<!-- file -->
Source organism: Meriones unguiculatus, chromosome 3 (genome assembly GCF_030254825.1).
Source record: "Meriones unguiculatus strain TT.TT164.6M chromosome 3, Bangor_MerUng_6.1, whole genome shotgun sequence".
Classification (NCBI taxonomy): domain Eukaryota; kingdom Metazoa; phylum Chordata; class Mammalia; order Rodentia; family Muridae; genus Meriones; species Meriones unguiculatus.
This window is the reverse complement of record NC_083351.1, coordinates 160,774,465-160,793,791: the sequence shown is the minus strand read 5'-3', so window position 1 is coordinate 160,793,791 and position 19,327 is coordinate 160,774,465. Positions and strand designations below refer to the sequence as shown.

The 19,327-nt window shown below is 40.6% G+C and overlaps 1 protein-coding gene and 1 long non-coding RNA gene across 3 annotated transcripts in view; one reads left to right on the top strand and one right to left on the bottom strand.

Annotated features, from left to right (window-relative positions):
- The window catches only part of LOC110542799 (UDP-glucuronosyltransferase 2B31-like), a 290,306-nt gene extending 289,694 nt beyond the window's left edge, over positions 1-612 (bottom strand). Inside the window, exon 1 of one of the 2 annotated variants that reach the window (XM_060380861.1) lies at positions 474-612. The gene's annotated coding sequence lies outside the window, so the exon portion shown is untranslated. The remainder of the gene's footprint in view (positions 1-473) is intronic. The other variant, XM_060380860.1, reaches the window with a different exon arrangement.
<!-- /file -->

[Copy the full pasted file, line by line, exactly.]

Source organism: Meriones unguiculatus, chromosome 3 (genome assembly GCF_030254825.1).
Source record: "Meriones unguiculatus strain TT.TT164.6M chromosome 3, Bangor_MerUng_6.1, whole genome shotgun sequence".
Classification (NCBI taxonomy): domain Eukaryota; kingdom Metazoa; phylum Chordata; class Mammalia; order Rodentia; family Muridae; genus Meriones; species Meriones unguiculatus.
This window is the reverse complement of record NC_083351.1, coordinates 160,774,465-160,793,791: the sequence shown is the minus strand read 5'-3', so window position 1 is coordinate 160,793,791 and position 19,327 is coordinate 160,774,465. Positions and strand designations below refer to the sequence as shown.

The 19,327-nt window shown below is 40.6% G+C and overlaps 1 protein-coding gene and 1 long non-coding RNA gene across 3 annotated transcripts in view; one reads left to right on the top strand and one right to left on the bottom strand.

Annotated features, from left to right (window-relative positions):
- The window catches only part of LOC110542799 (UDP-glucuronosyltransferase 2B31-like), a 290,306-nt gene extending 289,694 nt beyond the window's left edge, over positions 1-612 (bottom strand). Inside the window, exon 1 of one of the 2 annotated variants that reach the window (XM_060380861.1) lies at positions 474-612. The gene's annotated coding sequence lies outside the window, so the exon portion shown is untranslated. The remainder of the gene's footprint in view (positions 1-473) is intronic. The other variant, XM_060380860.1, reaches the window with a different exon arrangement.